Palma Paciocco hopes to offer guidance to lawyers and jurists on best practices
Fast and efficient versus thorough and accurate: it’s a common conflict in all areas of life which typically results in people making trade-offs, favouring one side or the other. It also strains Canada’s court systems, a place where making a trade-off can result in serious harm.
And it is a problem that Palma Paciocco will study for the next three years.
Paciocco is an associate professor at Osgoode Hall. She is also a recipient of a $51,777 Social Sciences and Humanities Research Council (SSHRC) Insight Grant, which will allow her to investigate the problems that exist when courts, in a post-Jordan era, must keep efficiency in mind while at the same time making room for a thorough investigation into expert-based evidence.
The title of her research project is “The Gatekeeper and The Timekeeper: Regulating Expert Evidence and Trial Delay in Criminal Courts,” which she says describes two judicial functions.
“The gatekeeping role refers to the judges’ role in applying the laws of evidence and making sure that only admissible evidence is coming into the trial. I’m focusing in particular on gatekeeping in relation to expert evidence… The timekeeping role is the label that I’ve applied to the judges’ duty to try to avoid delay and make sure that the trial is moving along efficiently,” she explains.
“I’ve observed that there’s not a lot of guidance currently available to judges as to how to balance these two imperatives, these two roles, in situations where careful gatekeeping may cause delay or may lengthen a trial. The project is trying to look at that dynamic and that challenge.”
As part of her study, Paciocco will examine transcripts of specifically chosen trials from across Canada to gain a granular understanding of how they progressed to see if they can be used to illustrate broader trends or concerns. She also intends to look at specific doctrinal or procedural issues that might arise with expert evidence when delay might be considered. Additionally, Paciocco will study best practices that have been put forward by various commissions, inquiries or bodies addressing how to handle expert evidence. This includes the Senate Justice Committee report on avoiding trial delays and the Goudge Report. She also intends to review scholarly writings reflecting how courts should balance efficiency and accuracy.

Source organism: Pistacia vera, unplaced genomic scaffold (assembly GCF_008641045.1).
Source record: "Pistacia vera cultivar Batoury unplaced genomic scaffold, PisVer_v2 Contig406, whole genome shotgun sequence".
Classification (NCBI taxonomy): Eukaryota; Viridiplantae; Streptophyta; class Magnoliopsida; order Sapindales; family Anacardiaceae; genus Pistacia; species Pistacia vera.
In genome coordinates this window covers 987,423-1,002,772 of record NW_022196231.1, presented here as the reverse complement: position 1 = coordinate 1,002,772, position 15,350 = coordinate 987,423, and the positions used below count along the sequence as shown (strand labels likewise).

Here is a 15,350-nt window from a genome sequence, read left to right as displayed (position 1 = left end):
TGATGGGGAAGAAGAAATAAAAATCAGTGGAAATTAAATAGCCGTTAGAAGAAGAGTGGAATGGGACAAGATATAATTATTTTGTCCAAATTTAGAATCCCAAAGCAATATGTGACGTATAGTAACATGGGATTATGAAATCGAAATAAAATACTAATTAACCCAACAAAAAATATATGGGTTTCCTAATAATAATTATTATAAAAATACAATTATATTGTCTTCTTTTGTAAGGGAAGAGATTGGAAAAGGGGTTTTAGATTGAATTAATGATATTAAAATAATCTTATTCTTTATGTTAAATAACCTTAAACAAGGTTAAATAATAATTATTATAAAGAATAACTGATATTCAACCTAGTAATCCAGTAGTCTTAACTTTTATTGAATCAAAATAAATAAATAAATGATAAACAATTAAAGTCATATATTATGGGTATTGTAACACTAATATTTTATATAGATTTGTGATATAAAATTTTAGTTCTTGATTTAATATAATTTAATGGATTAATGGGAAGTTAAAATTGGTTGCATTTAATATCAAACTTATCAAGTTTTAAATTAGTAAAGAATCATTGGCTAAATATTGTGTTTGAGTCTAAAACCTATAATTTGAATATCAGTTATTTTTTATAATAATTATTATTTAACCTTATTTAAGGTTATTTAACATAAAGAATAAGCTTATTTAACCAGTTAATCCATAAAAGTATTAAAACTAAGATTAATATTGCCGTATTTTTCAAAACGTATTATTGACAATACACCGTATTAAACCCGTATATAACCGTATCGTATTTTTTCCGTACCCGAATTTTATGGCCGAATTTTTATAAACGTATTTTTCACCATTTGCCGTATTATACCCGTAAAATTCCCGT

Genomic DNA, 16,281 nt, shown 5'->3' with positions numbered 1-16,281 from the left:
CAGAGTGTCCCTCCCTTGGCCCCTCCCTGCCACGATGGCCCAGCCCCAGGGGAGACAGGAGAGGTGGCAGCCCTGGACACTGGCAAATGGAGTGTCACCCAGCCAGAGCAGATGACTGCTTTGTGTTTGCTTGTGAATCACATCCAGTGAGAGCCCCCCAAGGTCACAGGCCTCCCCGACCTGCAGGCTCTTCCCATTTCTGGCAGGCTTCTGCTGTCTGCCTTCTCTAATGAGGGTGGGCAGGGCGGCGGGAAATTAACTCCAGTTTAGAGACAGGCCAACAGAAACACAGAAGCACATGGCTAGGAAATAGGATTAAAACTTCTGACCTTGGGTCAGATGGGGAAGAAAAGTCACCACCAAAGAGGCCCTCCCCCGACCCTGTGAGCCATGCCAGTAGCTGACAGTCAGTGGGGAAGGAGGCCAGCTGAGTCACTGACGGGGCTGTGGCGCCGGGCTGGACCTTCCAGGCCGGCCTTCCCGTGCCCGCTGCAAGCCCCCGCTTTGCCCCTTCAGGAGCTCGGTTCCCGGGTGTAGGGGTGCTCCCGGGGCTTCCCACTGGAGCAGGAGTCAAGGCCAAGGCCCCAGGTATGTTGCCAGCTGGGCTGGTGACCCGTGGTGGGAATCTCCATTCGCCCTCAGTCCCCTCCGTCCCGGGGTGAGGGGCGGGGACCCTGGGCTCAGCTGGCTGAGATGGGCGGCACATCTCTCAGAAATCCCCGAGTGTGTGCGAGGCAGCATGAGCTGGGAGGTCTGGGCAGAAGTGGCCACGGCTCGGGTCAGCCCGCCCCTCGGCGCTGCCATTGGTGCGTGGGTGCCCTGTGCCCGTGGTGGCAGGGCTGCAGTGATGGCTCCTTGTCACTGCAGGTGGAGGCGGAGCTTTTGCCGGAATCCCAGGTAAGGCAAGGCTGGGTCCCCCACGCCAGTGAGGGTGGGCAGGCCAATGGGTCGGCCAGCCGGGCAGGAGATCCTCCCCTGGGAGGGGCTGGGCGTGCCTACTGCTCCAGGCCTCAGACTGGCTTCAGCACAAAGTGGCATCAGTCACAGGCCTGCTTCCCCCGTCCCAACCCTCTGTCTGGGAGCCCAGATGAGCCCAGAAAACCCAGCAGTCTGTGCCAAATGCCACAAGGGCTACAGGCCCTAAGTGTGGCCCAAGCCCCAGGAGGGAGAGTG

“I am looking, in a very systematic way, at recommended best practices to see how they align and how they cluster,” she says.
“I don't think we can expect judges themselves to be going back to more philosophical literature about first-order principles of efficiency versus accuracy. That kind of thinking has to get distilled into more easily accessible and sometimes more authoritative guidance. Part of what I’m trying to do is bridge that space between the more theoretical literature and the discrete practice scenarios where this can arise, in hopes that I can provide some more accessible suggestions that could then be adopted in arguments by counsel or perhaps by judges directly,” she explains.
Getting her findings in front of the legal community is a priority for Paciocco. Even before the final report is ready, she hopes to invite scholars and legal practitioners to a workshop to explain her research and get feedback.
Once her study has been concluded, Paciocco hopes to produce scholarly articles, write a practitioner-oriented work for a trade magazine, and prepare a PowerPoint slide deck and plain-language brief to be housed on the website of the Nathanson Centre on Transnational Human Rights (a research hub affiliated with Osgoode).
She is undertaking this work with the support of research assistants and expects to employ two or three juris doctoral students per year throughout the project.
While there are many reasons for delay in the court system, Paciocco believes it is worth focusing on delays involving the admission of expert testimony because the situation is often complicated and because of the consequences when junk science is admitted or when experts are wrong.
“As we know, expert evidence doesn’t come up all the time in every case, but it is particularly important and more likely to come up in higher stakes cases much of the time. It involves more time-consuming and challenging processes in terms of the procedures and the applicable rules of evidence. And precisely because it’s very high stakes, it can often exert a really strong gravitational pull on the fact-finding. It is well documented that bad expert evidence can be hard to detect and can be an important cause of wrongful convictions… It therefore throws into particularly sharp relief some of these dynamics around gatekeeping in relation to efficiency.”